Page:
While not a recent innovation, he recommends using a snare to sever the optic nerve and last attachments of the eye without bleeding. The snare commonly eliminates the need for aggressive cautery or other coagulation strategies, Dr. Tao reported.

When implanting a silicone sphere, he prefers to wrap it with sclera harvested from the enucleated eye. After inserting the wrapped sphere into the orbit, rectus muscles are sewn back into their natural positions.

“The wrap prevents migration of the silicone implant and also decreases exposure by serving as another tissue layer between the implant and the environment,” he explained.

Other options for covering the implant are autologous fascia lata, temporalis fascia, or ear cartilage, but these require a second surgical site. Donor grafts of the same tissues or sclera are options but pose some rejection and disease transmission risks. Synthetic materials such as Gore Tex generally do not integrate well. 

Bioengineered acellular dermal matrix may be promising since they purportedly pose low infectious or rejection risk and avoid second surgical site morbidity. 

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Innovation: motility
“In the current best-case scenario, some eye movement is achieved with intact rectus muscles under a prosthetic shell, but in the majority, the apparent motility is incompletely satisfactory – the Holy Grail is more full and natural eye movements” he said.

Digital production of prosthetic movement is the latest technology being explored for patients who have undergone enucleation. This involves eye-tracking software that is connected wirelessly to a high-definition miniature screen prosthesis that possibly offers improvements.

This idea is doable albeit complicated and in its infancy. 

“We have to ‘read’ the well eye somehow and simultaneously generate the image,” Dr. Tao said and described how in 2015 he and his colleagues constructed a crude prototype with a camera affixed to eyeglass frames.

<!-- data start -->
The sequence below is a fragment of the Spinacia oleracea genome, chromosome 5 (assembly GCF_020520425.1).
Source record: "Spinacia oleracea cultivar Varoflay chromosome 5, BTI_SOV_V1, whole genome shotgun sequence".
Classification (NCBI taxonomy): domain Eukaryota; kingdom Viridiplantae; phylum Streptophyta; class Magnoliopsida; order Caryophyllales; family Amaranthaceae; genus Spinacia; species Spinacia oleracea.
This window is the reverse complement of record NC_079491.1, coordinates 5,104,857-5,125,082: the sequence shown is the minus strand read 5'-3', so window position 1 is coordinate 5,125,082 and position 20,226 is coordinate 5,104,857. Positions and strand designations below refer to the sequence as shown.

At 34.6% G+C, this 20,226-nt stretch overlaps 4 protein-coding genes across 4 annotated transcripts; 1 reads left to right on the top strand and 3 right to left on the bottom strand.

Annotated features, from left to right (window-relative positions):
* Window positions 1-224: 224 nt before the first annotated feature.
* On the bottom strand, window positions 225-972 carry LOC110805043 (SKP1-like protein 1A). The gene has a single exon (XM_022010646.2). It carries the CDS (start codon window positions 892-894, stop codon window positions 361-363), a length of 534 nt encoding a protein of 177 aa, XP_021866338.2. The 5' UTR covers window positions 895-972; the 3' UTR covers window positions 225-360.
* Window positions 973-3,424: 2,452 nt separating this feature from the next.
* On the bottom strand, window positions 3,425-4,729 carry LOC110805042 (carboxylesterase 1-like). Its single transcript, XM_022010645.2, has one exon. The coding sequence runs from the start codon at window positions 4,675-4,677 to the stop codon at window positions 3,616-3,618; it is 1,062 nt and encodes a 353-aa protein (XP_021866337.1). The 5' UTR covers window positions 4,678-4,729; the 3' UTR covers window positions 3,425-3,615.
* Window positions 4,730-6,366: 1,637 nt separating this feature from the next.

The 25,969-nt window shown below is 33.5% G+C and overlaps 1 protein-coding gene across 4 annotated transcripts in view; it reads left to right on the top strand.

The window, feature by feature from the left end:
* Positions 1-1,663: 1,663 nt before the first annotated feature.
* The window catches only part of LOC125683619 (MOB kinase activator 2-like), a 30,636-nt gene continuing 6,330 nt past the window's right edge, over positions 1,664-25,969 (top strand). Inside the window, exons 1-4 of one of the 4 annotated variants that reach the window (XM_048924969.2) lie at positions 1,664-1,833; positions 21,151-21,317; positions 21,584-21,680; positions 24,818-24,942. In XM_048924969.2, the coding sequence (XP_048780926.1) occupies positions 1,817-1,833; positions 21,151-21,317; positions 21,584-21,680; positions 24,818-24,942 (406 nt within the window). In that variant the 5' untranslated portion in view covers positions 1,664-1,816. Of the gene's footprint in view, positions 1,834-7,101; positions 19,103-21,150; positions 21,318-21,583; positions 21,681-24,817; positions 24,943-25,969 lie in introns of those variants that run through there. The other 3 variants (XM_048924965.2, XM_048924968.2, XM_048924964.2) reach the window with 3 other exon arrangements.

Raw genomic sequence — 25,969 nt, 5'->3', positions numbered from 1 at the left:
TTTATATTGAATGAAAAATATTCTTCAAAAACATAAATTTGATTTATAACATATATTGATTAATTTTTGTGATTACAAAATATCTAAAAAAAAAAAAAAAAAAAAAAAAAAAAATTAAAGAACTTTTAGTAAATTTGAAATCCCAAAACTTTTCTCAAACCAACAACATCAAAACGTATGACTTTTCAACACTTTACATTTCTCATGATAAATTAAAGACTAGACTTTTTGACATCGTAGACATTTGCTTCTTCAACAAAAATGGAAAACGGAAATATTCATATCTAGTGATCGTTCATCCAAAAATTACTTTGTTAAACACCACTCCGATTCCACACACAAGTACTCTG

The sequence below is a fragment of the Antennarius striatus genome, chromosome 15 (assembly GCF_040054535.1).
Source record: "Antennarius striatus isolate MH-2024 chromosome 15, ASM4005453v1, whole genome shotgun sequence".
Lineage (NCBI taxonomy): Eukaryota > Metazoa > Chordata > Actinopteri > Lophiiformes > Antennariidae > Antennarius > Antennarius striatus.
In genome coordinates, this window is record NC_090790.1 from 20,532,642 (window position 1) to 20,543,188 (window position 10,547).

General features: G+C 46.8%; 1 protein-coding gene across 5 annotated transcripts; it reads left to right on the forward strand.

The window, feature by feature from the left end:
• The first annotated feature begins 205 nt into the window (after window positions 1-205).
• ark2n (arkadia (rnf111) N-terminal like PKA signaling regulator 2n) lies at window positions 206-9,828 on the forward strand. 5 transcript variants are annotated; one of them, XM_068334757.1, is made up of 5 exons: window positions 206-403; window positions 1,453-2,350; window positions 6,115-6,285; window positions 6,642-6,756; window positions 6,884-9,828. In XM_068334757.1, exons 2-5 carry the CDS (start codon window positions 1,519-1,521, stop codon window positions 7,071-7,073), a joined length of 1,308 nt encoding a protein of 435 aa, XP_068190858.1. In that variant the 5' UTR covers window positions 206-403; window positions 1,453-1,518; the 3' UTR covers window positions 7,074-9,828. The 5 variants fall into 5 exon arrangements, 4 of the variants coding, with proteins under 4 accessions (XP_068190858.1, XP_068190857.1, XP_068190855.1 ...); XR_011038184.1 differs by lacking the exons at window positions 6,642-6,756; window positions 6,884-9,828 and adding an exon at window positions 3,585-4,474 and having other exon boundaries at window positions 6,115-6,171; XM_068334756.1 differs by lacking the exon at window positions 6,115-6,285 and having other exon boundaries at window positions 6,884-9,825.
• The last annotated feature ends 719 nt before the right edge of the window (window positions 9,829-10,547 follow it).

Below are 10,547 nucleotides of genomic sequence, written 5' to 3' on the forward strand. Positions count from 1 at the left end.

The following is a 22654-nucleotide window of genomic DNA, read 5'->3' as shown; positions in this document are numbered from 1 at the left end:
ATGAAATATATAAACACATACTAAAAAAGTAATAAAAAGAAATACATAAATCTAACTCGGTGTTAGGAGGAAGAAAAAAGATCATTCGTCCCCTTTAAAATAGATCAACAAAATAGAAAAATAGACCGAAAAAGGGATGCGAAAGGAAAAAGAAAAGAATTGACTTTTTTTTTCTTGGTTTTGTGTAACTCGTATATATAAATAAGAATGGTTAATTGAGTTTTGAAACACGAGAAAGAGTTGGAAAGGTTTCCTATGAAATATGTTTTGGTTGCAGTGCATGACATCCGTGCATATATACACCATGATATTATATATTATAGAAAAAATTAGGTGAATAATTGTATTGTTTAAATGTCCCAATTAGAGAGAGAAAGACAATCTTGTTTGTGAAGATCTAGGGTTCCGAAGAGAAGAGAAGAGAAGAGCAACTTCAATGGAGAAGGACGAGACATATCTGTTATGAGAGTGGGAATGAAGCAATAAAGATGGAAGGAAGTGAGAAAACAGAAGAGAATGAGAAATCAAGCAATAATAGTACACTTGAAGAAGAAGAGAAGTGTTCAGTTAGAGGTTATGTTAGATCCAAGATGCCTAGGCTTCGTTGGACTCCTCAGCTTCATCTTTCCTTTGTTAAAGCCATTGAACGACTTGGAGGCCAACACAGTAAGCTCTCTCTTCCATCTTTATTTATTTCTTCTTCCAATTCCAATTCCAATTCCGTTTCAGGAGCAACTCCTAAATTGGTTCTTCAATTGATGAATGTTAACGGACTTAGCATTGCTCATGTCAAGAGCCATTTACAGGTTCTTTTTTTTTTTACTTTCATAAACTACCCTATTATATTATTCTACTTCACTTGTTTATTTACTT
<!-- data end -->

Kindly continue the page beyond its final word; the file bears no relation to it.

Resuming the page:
A microchip contact lens could also be used to send a signal to control eye movement. When the movement of the well eye is read, a simultaneous dynamic image of a contralateral eye appeared on a computer screen. 

The following year, the investigators built a wearable system for less than $100 with hardware purchased on Amazon. These included a microcamera, a processor was about the size of a credit card and a micro digital display about the size of a watch face. 

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The shortcoming of these first attempts was that the system captures only very slow eye movement and requires controlled conditions and lighting. Dr. Tao also pointed out that there are problems with glare and interference by eyelashes, among others.

Artificial intelligence (AI) may ultimately play a role in this system. Using AI with its multiple inputs, they then developed a second-generation system that permits much faster and more accurate eye tracking. 

Related: Artificial intelligence in medicine: The good, the bad, and the scary

Dr. Tao noted that researchers have the technology to do this, but funding is lacking. 

“There may not be a large enough market to attract major investments for this project,” he said. “I implore ophthalmologists and ocularists to provide ideas that might make this audacious idea a reality. The dream is to give better eye motility to patients who are bothered by poor prostheses movement.”

Dr. Tao added that innovation is iteration that begins with ideas. 

“Removing the eye is now not necessary in some conditions,” he concluded. “Enucleation techniques have not changed greatly, but they require restoring the anatomy using the best techniques possible. Ophthalmologists should be mindful of the history of implant shapes and materials and which have failed. New bioengineered tissue grafts and wraps have become available that may eliminate some shortcomings with other materials. Digital and AI may be the next frontiers to improve motility.” 

Read more by Lynda Charters

Jeremiah Tao, MD
E: j.tao@uci.edu
Dr. Tao is a consultant to Horizon Therapeutics.